Photographers' Blog

Carnival, from film to Paneikon

Rio de Janeiro, Brazil

By Sergio Moraes

I remember it as if it were yesterday. I was a staff photographer at the Isto É news magazine when I was assigned for the first time to cover the Carnival parade of samba schools. The year was 1986, and I was 24.

GALLERY: BRAZIL’S CARNIVAL

From then to now coverage of the event changed a lot, I changed a lot, and even Carnival changed a lot. By coincidence that was the first year that the parade was organized by LIESA, Rio’s Independent League of Samba Schools, which still organizes it today.

I felt as if I had received a present.

I went to the parade with the joy and excitement of someone going to a World Cup or Olympics. Back then 14 samba schools competed in one long night, while today there are 12 split across two nights. When the last school hit the runway I was on my 48th roll of film as if it were my first. Such was my joy at covering.

The headquarters of the magazine was in Sao Paulo, so as soon as the parade ended I headed to the airport, and then straight to hand in my film. I had a 3pm breakfast as the film was being developed, and the editor arrived to look over the 150 rolls from the three photographers who covered Carnival. I still recognize that as my first lesson on self-control in a big event.

I later covered three more Carnivals for Isto É, one of which stays in my memory, the one from 1988. It poured rain then, a true deluge in Rio that I knew would cause problems. As soon as the parade ended I handed my film to one of the other photographers who was going to Sao Paulo, and I sleeplessly headed to Petropolis, a mountain town outside of Rio. There I came across one of the region’s worst tragedies, with 134 victims buried by landslides.

Carnival in Germany, when everything is upside down

By Kai Pfaffenbach

We Germans (at least most of us) seem to be well organized, diligent, reliable, politically correct and ready to help, even with our money. But there is one thing we Germans are prejudiced for – our lack of humor.

It looks like for that reason “Carnival” was invented.

Okay, that’s not true. About 600 years ago, people started big celebrations for the last days before Ash Wednesday and the end of the Christian period of fasting. To get better control of those festivities authorities “organized” Carnival. Over the years it became more and more popular to wear funny costumes.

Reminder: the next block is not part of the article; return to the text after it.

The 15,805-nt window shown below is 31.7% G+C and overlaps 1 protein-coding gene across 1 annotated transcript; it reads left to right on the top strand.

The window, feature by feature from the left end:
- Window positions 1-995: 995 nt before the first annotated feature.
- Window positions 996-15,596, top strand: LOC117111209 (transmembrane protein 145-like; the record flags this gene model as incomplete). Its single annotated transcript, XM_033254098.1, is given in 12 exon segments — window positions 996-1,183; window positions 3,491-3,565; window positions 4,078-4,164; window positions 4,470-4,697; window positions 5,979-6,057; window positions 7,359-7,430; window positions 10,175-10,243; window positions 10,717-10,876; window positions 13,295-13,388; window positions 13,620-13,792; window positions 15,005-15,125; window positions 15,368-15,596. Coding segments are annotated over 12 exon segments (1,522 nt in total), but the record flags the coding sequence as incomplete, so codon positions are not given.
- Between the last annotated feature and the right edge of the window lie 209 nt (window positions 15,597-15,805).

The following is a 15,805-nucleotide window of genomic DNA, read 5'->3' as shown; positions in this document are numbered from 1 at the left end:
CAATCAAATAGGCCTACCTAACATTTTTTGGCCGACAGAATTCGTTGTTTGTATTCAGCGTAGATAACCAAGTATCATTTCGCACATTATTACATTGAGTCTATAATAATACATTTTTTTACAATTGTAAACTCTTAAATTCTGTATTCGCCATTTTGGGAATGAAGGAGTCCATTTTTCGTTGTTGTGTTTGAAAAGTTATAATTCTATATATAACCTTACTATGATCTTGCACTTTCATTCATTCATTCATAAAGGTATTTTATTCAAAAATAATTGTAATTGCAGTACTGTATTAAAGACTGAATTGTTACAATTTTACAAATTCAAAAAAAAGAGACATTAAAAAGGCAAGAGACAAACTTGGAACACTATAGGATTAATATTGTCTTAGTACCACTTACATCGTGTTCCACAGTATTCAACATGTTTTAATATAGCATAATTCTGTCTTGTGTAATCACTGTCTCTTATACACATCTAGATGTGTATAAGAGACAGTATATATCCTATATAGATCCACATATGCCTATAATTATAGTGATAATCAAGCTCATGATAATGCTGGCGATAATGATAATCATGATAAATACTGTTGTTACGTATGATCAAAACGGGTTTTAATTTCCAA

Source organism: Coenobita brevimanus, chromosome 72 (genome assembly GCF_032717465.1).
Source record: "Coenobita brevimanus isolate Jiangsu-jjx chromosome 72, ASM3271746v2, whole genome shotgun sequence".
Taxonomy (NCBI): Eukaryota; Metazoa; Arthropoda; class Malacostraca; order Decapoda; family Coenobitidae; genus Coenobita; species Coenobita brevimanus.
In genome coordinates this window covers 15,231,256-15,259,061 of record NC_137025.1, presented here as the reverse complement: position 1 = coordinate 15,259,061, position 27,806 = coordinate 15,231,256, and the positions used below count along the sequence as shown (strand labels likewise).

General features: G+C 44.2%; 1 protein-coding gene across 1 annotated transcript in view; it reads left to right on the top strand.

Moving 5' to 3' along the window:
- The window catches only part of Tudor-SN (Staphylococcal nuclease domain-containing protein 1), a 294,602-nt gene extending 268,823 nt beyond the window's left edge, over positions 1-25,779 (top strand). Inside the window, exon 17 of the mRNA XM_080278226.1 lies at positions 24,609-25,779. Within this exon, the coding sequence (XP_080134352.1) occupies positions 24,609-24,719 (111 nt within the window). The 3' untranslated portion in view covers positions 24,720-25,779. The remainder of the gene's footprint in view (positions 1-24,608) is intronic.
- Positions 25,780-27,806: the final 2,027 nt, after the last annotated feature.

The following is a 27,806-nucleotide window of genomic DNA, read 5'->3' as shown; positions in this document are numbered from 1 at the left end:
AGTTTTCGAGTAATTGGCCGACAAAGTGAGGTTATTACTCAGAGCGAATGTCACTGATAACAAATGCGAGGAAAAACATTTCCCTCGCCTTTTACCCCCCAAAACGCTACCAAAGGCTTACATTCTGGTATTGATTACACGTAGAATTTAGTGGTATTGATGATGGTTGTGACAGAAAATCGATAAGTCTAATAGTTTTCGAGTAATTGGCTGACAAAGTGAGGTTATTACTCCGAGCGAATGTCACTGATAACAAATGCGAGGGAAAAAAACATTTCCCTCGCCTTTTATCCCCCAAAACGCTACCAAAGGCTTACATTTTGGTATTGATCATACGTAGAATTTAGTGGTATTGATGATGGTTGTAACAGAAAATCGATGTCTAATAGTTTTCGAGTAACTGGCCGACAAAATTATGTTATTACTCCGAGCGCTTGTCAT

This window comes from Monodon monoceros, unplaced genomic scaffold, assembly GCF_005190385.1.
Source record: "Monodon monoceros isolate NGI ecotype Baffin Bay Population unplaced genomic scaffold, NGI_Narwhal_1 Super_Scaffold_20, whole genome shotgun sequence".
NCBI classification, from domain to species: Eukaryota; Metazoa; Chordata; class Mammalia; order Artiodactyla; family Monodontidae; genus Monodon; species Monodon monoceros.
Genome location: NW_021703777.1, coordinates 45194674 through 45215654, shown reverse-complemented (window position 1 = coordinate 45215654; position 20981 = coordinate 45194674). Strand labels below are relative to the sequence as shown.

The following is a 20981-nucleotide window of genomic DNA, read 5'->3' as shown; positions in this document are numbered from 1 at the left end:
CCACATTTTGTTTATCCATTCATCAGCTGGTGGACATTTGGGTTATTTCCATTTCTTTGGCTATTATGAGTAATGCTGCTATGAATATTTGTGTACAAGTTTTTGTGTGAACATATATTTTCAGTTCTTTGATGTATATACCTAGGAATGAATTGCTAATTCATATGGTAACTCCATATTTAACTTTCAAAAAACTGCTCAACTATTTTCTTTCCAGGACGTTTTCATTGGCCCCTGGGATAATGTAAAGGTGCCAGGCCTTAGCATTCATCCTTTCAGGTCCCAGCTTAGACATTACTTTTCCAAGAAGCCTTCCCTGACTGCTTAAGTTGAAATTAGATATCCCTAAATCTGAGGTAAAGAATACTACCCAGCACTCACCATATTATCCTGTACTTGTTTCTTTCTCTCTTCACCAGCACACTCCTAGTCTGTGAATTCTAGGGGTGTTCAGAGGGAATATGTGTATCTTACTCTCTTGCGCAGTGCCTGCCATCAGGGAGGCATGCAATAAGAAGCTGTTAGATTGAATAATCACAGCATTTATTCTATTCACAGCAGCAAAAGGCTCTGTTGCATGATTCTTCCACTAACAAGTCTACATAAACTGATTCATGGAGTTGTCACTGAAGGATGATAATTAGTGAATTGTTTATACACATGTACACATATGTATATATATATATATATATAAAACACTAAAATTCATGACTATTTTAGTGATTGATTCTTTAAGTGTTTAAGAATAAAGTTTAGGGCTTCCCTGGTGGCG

As people behind masks cannot be easily recognized, the “Political Carnival” was invented and in the city of Mainz (the capital of Germany’s state of Rhineland Palatinate) the Rose Monday parade was used to disparage politicians since 1843.

Carnival: Photographer or reveler?

I lived the Barranquilla Carnival for the fourth time this year, and although I found it even more elaborate than in the past there was still a lot of the chaos so typical of Colombia’s Caribbean towns. I felt apprehensive and fearful after having been robbed two years earlier in the entrance reserved for photographers. My flash was gone in an instant then, whisked from my bag in seconds. This year I arrived on a sunny day, hoping to find some new Carnival characters to photograph.

A reveller performs during Barranquilla carnival parade in Colombia March 6, 2011. REUTERS/Jose Miguel Gomez
Covering Carnival here is not the same as in Rio’s Sambadrome, where photogenic scenes exist everywhere you look. Rio’s is well-organized with an established time schedule, beginning at night and finishing at sunrise. Their costumes are beautifully-made, with the dancers synchronized on monumental floats amid realistic scenery. In contrast Barranquilla holds its Carnival in the streets, with electric cables, advertising billboards, garbage and the ugly metal fence that separates the public from the parade spoiling the landscape. It’s creative mayhem where the dancers drink liquor, dance however they feel, and play with the public. Their suits often show the wear of many years of use, and the engines that move the floats spew the smoke of old age.

A model performs atop a float during a parade at the Barranquilla's carnival in Colombia March 5, 2011. REUTERS/Jose Miguel Gomez

It’s a beautiful Carnival to cover because it demands concentration and persistence. We use all of our lenses and slow speeds to capture movement, while the shadows and natural light allow more creativity. We often end up almost dancing with the revelers, inhaling the fumes of the same gasoline that the harlequins use to breathe fire. It’s easy to become hypnotized by the music and the drumbeats, and hear them echo in our dreams hours later.

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